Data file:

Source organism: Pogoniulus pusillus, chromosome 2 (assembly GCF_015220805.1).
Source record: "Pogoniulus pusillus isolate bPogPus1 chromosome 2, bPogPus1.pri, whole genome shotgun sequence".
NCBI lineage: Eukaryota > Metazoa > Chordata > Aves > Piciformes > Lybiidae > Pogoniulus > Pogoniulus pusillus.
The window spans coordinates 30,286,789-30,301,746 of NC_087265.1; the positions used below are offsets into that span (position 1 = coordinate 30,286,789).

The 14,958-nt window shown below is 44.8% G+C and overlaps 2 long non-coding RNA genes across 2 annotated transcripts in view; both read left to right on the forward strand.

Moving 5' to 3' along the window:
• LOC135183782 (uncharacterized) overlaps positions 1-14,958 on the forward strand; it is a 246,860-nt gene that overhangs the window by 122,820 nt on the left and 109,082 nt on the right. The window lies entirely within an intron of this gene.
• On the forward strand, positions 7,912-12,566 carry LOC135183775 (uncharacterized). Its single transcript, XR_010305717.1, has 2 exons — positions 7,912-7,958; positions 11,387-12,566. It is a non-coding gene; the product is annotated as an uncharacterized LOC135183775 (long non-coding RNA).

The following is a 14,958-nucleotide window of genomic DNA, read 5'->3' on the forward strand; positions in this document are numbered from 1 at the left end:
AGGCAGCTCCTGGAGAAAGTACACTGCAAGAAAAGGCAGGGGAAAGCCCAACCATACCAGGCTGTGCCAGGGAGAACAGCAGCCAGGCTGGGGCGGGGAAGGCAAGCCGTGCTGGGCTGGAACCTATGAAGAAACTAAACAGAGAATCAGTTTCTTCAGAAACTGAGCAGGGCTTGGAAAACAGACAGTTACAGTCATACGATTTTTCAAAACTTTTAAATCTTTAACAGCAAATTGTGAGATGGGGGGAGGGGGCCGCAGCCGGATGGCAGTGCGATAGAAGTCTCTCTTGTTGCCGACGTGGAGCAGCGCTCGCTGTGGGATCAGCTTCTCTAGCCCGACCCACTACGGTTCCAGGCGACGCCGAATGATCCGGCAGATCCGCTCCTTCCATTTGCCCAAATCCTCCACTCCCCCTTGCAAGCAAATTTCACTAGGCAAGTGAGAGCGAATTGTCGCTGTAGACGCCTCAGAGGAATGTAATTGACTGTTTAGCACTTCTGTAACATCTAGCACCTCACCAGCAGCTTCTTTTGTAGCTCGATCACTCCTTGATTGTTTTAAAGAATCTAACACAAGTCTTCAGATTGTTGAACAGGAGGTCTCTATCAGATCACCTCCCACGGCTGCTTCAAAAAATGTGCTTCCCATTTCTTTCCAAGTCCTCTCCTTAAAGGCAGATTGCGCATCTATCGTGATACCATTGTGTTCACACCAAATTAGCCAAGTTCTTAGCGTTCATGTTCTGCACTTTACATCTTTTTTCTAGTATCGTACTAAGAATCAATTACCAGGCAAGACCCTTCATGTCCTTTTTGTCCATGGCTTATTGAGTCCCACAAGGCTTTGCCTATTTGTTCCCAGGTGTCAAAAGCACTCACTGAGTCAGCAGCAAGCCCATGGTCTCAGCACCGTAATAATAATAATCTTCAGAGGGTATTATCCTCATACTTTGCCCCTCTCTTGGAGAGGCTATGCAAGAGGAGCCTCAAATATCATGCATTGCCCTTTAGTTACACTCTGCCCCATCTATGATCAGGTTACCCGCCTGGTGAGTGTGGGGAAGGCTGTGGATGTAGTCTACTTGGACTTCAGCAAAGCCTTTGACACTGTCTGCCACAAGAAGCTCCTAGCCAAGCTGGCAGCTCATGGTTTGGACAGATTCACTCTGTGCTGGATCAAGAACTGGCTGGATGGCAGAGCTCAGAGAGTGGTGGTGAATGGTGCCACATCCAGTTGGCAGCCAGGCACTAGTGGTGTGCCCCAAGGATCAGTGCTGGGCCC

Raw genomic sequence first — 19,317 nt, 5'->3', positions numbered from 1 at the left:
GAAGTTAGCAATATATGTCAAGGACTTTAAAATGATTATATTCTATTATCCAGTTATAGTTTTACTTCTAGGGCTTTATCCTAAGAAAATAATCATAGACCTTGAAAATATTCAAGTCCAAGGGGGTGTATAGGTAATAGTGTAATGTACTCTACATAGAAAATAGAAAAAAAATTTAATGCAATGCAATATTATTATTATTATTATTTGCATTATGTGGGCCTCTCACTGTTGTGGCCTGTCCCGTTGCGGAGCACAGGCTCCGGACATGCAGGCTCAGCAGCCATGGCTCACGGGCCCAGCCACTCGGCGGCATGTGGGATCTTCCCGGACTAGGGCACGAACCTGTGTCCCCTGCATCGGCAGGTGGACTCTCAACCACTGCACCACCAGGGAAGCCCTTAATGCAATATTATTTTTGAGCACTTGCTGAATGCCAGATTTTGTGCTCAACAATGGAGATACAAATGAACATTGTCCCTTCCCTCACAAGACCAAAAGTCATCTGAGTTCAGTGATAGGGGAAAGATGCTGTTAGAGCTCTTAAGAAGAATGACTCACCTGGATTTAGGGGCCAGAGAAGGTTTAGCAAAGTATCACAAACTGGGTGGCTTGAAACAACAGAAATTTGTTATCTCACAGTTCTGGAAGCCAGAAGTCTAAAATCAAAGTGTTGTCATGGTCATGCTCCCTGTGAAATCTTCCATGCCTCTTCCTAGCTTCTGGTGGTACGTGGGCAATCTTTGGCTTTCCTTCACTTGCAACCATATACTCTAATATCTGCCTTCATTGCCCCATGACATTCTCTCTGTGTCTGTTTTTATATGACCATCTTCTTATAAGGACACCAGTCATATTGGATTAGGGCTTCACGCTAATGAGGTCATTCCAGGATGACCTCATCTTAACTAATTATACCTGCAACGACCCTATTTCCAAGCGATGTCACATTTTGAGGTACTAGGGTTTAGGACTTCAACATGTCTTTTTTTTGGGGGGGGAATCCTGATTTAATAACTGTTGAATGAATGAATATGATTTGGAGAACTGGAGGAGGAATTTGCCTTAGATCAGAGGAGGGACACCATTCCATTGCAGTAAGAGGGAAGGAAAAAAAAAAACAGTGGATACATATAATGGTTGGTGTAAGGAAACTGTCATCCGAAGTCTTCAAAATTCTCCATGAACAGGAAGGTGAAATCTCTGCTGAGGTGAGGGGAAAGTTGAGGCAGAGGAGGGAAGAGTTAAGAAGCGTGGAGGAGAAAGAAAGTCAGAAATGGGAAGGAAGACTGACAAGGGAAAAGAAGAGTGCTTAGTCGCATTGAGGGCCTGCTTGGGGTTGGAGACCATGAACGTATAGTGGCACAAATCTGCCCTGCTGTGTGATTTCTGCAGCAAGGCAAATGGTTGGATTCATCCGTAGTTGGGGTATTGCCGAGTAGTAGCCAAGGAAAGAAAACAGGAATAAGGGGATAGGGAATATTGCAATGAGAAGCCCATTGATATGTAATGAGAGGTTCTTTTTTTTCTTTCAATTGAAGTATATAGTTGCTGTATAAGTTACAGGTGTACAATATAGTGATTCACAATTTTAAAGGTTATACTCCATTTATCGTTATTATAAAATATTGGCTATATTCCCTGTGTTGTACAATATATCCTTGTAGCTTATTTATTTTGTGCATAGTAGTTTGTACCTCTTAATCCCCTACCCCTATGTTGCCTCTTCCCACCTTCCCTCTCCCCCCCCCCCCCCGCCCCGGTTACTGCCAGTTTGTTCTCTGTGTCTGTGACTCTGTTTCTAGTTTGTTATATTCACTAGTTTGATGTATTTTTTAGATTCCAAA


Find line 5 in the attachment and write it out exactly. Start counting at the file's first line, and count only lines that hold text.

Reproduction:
The 14,958-nt window shown below is 44.8% G+C and overlaps 2 long non-coding RNA genes across 2 annotated transcripts in view; both read left to right on the forward strand.